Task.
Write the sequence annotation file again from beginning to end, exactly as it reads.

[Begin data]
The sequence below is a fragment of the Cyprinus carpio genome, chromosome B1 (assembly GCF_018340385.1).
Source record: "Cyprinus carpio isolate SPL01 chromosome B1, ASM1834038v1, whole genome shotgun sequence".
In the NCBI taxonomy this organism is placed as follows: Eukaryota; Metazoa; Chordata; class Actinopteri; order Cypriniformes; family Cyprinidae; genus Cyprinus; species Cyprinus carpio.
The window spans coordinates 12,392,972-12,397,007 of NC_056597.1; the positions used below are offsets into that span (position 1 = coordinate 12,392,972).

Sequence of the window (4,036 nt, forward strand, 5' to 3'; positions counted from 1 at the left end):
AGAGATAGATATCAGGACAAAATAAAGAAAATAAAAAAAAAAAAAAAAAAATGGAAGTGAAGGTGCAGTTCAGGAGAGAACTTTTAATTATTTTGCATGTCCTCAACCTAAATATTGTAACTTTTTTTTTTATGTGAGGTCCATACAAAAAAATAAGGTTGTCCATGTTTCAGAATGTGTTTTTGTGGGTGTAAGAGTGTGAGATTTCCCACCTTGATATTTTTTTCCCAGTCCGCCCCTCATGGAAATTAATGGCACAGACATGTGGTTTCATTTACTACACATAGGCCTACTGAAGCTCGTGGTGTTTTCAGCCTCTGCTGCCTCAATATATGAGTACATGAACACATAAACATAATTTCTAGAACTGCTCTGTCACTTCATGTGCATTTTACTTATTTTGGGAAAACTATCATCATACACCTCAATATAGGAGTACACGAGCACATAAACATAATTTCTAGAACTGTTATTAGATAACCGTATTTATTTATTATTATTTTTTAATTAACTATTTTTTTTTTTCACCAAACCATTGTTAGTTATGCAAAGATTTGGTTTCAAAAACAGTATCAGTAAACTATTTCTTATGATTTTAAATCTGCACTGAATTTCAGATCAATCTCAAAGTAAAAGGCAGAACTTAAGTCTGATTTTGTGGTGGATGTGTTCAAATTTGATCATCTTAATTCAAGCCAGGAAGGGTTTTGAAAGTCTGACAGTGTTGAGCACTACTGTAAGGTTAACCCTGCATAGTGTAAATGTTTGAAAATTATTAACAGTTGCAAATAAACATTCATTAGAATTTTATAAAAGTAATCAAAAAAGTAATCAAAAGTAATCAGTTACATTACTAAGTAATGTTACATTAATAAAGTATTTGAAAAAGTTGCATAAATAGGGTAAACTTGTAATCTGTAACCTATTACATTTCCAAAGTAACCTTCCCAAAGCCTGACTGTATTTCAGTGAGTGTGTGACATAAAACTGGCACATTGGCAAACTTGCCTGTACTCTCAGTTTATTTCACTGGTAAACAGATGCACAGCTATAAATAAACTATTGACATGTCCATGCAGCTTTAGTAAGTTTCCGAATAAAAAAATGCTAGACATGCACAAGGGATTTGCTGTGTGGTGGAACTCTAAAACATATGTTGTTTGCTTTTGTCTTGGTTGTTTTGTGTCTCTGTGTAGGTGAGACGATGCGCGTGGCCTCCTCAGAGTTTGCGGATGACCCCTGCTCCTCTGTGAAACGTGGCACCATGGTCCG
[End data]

The sequence below is a fragment of the Cyprinus carpio genome, chromosome B1 (assembly GCF_018340385.1).
Source record: "Cyprinus carpio isolate SPL01 chromosome B1, ASM1834038v1, whole genome shotgun sequence".
In the NCBI taxonomy this organism is placed as follows: Eukaryota; Metazoa; Chordata; class Actinopteri; order Cypriniformes; family Cyprinidae; genus Cyprinus; species Cyprinus carpio.
The window spans coordinates 12,392,972-12,397,007 of NC_056597.1; the positions used below are offsets into that span (position 1 = coordinate 12,392,972).

Sequence of the window (4,036 nt, forward strand, 5' to 3'; positions counted from 1 at the left end):
AGAGATAGATATCAGGACAAAATAAAGAAAATAAAAAAAAAAAAAAAAAAATGGAAGTGAAGGTGCAGTTCAGGAGAGAACTTTTAATTATTTTGCATGTCCTCAACCTAAATATTGTAACTTTTTTTTTTATGTGAGGTCCATACAAAAAAATAAGGTTGTCCATGTTTCAGAATGTGTTTTTGTGGGTGTAAGAGTGTGAGATTTCCCACCTTGATATTTTTTTCCCAGTCCGCCCCTCATGGAAATTAATGGCACAGACATGTGGTTTCATTTACTACACATAGGCCTACTGAAGCTCGTGGTGTTTTCAGCCTCTGCTGCCTCAATATATGAGTACATGAACACATAAACATAATTTCTAGAACTGCTCTGTCACTTCATGTGCATTTTACTTATTTTGGGAAAACTATCATCATACACCTCAATATAGGAGTACACGAGCACATAAACATAATTTCTAGAACTGTTATTAGATAACCGTATTTATTTATTATTATTTTTTAATTAACTATTTTTTTTTTTCACCAAACCATTGTTAGTTATGCAAAGATTTGGTTTCAAAAACAGTATCAGTAAACTATTTCTTATGATTTTAAATCTGCACTGAATTTCAGATCAATCTCAAAGTAAAAGGCAGAACTTAAGTCTGATTTTGTGGTGGATGTGTTCAAATTTGATCATCTTAATTCAAGCCAGGAAGGGTTTTGAAAGTCTGACAGTGTTGAGCACTACTGTAAGGTTAACCCTGCATAGTGTAAATGTTTGAAAATTATTAACAGTTGCAAATAAACATTCATTAGAATTTTATAAAAGTAATCAAAAAAGTAATCAAAAGTAATCAGTTACATTACTAAGTAATGTTACATTAATAAAGTATTTGAAAAAGTTGCATAAATAGGGTAAACTTGTAATCTGTAACCTATTACATTTCCAAAGTAACCTTCCCAAAGCCTGACTGTATTTCAGTGAGTGTGTGACATAAAACTGGCACATTGGCAAACTTGCCTGTACTCTCAGTTTATTTCACTGGTAAACAGATGCACAGCTATAAATAAACTATTGACATGTCCATGCAGCTTTAGTAAGTTTCCGAATAAAAAAATGCTAGACATGCACAAGGGATTTGCTGTGTGGTGGAACTCTAAAACATATGTTGTTTGCTTTTGTCTTGGTTGTTTTGTGTCTCTGTGTAGGTGAGACGATGCGCGTGGCCTCCTCAGAGTTTGCGGATGACCCCTGCTCCTCTGTGAAACGTGGCACCATGGTCCG